BY MARK CIMILUCA
Anyone can be a hero.
That was the message from Erica Armstrong Dunbar, Associate Professor of Black American Studies and History at University of Delaware, who traveled to Salisbury University Wednesday to lecture about her newest book.
The event was part of SU’s celebration of African American history month and was sponsored by The Office of Multicultural Student Services, the Department of History and the Fulton Public Humanities Initiative.
Dunbar’s book, “Never Caught: Ona Judge Staines, The President’s Runaway Slave Woman,” focuses on the life of one of President George Washington’s slaves, Ona Judge, who was bequeathed to a relative and chose to run away.
Her location was known, but as the title indicates she was never caught.
Dunbar believes that Judge is an American hero and decided to write and speak about her for a distinct reason. This reason, she said, is that she wants people to learn about “Regular Folks,” and she how inspiring everyday people can be.
Additionally, she describes the importance of celebrating African American history month: “February forces us all to remember the contribution and centrality of black lives across American history,” she said.
The book is slated to be released next January. This is Dunbar’s second published book, and she has also been named first director of the program of African American history at the Library Company of Philadelphia.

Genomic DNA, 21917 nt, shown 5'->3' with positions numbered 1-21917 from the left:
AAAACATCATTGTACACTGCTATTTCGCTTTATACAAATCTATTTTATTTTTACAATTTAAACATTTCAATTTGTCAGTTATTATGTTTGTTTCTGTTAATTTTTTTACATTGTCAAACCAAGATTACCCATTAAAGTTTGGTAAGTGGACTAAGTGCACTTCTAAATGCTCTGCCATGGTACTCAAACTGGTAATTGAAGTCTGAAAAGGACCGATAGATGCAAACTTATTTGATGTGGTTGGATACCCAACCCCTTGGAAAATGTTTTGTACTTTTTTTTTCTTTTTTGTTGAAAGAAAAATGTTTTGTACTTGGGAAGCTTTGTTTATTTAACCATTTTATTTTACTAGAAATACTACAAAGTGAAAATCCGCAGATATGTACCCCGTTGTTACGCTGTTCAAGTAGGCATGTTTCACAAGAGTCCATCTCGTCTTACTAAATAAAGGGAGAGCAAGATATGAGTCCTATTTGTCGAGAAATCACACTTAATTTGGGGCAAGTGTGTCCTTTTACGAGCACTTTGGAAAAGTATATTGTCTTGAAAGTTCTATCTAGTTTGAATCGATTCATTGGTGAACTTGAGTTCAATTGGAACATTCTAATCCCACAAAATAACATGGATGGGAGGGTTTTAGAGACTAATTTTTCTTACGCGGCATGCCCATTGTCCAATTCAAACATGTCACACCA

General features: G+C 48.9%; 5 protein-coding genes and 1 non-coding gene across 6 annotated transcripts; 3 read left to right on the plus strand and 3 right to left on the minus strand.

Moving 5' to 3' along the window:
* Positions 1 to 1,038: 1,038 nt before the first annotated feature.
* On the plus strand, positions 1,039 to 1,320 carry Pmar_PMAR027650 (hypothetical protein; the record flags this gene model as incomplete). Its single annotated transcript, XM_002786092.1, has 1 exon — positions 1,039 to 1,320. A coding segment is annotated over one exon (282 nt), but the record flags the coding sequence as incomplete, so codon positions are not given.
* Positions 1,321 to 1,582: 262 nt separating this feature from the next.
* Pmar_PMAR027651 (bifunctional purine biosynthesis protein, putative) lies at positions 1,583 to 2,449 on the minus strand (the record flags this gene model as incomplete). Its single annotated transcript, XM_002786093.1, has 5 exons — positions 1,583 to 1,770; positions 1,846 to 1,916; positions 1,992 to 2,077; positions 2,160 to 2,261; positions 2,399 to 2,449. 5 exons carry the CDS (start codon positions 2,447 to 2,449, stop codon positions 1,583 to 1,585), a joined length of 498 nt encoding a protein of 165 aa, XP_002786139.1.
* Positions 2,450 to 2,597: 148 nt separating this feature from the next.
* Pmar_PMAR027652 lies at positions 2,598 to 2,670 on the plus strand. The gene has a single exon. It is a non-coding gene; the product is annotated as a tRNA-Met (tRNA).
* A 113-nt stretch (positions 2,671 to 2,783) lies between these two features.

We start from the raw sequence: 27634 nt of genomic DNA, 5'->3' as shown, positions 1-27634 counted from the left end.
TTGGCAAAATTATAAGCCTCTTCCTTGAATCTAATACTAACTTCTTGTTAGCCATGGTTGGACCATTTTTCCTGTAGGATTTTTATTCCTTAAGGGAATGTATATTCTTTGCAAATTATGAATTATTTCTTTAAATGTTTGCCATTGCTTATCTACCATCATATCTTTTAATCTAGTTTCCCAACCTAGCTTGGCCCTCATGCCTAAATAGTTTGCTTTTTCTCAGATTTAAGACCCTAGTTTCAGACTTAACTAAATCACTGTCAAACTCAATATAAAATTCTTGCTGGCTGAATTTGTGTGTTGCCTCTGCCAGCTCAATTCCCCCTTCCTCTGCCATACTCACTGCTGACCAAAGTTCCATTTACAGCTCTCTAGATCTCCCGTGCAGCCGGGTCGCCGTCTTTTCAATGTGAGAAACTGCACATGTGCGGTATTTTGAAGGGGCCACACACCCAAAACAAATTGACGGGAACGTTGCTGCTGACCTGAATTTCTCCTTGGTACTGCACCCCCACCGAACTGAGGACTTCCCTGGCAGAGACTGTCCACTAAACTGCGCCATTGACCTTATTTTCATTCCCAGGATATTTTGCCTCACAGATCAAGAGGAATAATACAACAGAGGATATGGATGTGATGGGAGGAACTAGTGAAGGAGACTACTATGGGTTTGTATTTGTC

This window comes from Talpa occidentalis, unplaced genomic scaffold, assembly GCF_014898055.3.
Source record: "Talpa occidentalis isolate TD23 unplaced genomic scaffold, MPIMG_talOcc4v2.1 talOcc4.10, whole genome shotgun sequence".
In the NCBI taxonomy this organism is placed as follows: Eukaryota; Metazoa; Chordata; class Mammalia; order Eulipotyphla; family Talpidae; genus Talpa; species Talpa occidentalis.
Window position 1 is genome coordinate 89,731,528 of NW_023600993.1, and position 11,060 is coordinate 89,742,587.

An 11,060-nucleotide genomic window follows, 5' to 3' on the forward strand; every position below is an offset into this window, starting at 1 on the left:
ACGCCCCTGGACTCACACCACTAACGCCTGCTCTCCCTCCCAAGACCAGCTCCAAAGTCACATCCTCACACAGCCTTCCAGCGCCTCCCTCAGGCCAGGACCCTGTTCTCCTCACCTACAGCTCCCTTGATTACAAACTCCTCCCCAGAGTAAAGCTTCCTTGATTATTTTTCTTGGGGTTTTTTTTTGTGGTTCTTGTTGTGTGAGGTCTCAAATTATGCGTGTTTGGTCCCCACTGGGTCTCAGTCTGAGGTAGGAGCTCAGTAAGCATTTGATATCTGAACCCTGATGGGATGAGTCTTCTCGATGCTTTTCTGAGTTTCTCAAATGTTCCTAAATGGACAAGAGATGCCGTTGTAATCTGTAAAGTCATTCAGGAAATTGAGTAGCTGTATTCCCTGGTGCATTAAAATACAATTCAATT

Dunbar began her lecture by asking students what came to mind when she said George Washington. The common answers were president, founding father and dentures. However, although it is well known that Washington was a slave owner, this aspect was discussed little.
Dunbar sought to shed light on a less heralded figure in American history. Ona Judge was a body slave to Martha Washington. She was around during intimate moments, and had moved with the Washington’s from Mt. Vernon to New York to Philadelphia.
Her life was filled with uncertainty. In February of 1796, she was given away to one of Martha Washington’s granddaughters, Eliza Custis.
Custis was largely unpopular and mercurial, and this was the breaking point for Judge. She ran away that month, and escaped to Portsmouth New Hampshire.
New Hampshire had a very small African American population, and was generally opposed to slavery. This created a unique situation.
Although Judge’s location was well known, it was difficult for Washington to bring her back. There were several attempts to capture Judge, but none were successful. Dunbar delves deeper into this aspect her new novel, and further analyzes reasons the reasons that Judge was never caught.
Overall, the main point that Dr. Dunbar said she wanted to get across was that even “ordinary” people can be heroes.
Dunbar said that Judge’s actions were truly “remarkable and incredible.” The fact that Judge has overall low name recognition inspired Dunbar to write the book.
She also explained that the narrative of “happy slaves” still exists. She cited a recently recalled scholastic children’s book that depicted some of George Washington’s slaves as jovial. Dunbar disputed this notion, and provided information to prove the inaccuracy of that depiction.